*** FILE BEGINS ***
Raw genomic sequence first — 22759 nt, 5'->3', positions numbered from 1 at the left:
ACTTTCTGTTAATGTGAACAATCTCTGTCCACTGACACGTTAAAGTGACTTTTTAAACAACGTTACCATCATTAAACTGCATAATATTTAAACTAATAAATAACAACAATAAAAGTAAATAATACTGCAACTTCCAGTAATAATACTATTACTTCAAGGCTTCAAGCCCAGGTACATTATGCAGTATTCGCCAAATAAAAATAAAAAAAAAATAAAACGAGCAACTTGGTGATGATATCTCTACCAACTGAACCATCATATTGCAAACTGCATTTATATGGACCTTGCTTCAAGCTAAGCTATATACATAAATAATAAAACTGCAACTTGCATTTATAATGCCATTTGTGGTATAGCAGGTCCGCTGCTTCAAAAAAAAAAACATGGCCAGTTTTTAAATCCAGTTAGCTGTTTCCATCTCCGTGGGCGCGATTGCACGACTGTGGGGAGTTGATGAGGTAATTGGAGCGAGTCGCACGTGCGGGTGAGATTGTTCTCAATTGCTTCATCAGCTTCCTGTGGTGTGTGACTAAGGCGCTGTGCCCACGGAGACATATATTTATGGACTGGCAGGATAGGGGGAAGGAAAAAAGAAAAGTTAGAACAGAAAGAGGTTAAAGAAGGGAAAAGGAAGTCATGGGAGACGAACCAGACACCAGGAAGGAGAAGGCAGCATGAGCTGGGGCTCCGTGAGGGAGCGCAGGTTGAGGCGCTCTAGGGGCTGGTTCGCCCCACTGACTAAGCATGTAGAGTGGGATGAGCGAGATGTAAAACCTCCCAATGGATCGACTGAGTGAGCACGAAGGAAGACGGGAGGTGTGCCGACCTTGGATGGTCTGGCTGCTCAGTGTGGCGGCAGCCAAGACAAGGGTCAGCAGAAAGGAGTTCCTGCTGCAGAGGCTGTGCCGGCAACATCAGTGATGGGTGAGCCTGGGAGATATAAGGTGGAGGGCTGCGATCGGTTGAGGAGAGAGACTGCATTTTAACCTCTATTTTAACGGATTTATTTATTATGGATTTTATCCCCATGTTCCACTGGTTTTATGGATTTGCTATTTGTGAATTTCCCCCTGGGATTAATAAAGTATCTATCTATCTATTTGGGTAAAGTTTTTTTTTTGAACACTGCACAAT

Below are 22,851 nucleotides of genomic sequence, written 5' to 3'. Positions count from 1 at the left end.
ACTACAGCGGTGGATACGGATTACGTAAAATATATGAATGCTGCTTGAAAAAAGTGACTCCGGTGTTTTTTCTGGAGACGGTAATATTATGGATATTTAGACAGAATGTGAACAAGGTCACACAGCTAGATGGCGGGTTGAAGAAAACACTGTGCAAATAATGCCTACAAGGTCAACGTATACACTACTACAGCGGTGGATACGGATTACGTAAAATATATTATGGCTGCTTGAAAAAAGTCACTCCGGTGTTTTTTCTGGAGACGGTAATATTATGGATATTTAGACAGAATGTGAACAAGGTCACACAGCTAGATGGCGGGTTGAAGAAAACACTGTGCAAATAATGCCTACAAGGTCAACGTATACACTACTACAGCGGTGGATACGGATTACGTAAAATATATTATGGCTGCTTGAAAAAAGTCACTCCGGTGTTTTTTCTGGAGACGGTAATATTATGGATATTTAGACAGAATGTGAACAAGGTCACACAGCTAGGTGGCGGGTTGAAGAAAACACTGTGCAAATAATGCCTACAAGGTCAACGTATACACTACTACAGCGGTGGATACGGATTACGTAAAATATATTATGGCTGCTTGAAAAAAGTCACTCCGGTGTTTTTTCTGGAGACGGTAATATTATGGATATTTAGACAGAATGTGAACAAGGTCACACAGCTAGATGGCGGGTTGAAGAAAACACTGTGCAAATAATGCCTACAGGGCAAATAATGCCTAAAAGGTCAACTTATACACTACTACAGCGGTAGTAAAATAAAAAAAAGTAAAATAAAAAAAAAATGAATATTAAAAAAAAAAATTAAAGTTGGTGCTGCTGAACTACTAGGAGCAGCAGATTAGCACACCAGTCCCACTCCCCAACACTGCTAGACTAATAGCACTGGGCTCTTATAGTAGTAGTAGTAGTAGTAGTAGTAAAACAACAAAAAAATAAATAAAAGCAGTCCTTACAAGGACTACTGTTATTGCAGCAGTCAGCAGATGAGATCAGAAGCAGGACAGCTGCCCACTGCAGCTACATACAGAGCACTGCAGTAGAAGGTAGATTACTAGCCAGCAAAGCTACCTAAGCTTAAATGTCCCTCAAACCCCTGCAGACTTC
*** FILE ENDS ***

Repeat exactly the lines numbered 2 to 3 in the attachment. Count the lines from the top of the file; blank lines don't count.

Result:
ACTTTCTGTTAATGTGAACAATCTCTGTCCACTGACACGTTAAAGTGACTTTTTAAACAACGTTACCATCATTAAACTGCATAATATTTAAACTAATAAATAACAACAATAAAAGTAAATAATACTGCAACTTCCAGTAATAATACTATTACTTCAAGGCTTCAAGCCCAGGTACATTATGCAGTATTCGCCAAATAAAAATAAAAAAAAAATAAAACGAGCAACTTGGTGATGATATCTCTACCAACTGAACCATCATATTGCAAACTGCATTTATATGGACCTTGCTTCAAGCTAAGCTATATACATAAATAATAAAACTGCAACTTGCATTTATAATGCCATTTGTGGTATAGCAGGTCCGCTGCTTCAAAAAAAAAAACATGGCCAGTTTTTAAATCCAGTTAGCTGTTTCCATCTCCGTGGGCGCGATTGCACGACTGTGGGGAGTTGATGAGGTAATTGGAGCGAGTCGCACGTGCGGGTGAGATTGTTCTCAATTGCTTCATCAGCTTCCTGTGGTGTGTGACTAAGGCGCTGTGCCCACGGAGACATATATTTATGGACTGGCAGGATAGGGGGAAGGAAAAAAGAAAAGTTAGAACAGAAAGAGGTTAAAGAAGGGAAAAGGAAGTCATGGGAGACGAACCAGACACCAGGAAGGAGAAGGCAGCATGAGCTGGGGCTCCGTGAGGGAGCGCAGGTTGAGGCGCTCTAGGGGCTGGTTCGCCCCACTGACTAAGCATGTAGAGTGGGATGAGCGAGATGTAAAACCTCCCAATGGATCGACTGAGTGAGCACGAAGGAAGACGGGAGGTGTGCCGACCTTGGATGGTCTGGCTGCTCAGTGTGGCGGCAGCCAAGACAAGGGTCAGCAGAAAGGAGTTCCTGCTGCAGAGGCTGTGCCGGCAACATCAGTGATGGGTGAGCCTGGGAGATATAAGGTGGAGGGCTGCGATCGGTTGAGGAGAGAGACTGCATTTTAACCTCTATTTTAACGGATTTATTTATTATGGATTTTATCCCCATGTTCCACTGGTTTTATGGATTTGCTATTTGTGAATTTCCCCCTGGGATTAATAAAGTATCTATCTATCTATTTGGGTAAAGTTTTTTTTTTGAACACTGCACAAT

Below are 22,851 nucleotides of genomic sequence, written 5' to 3'. Positions count from 1 at the left end.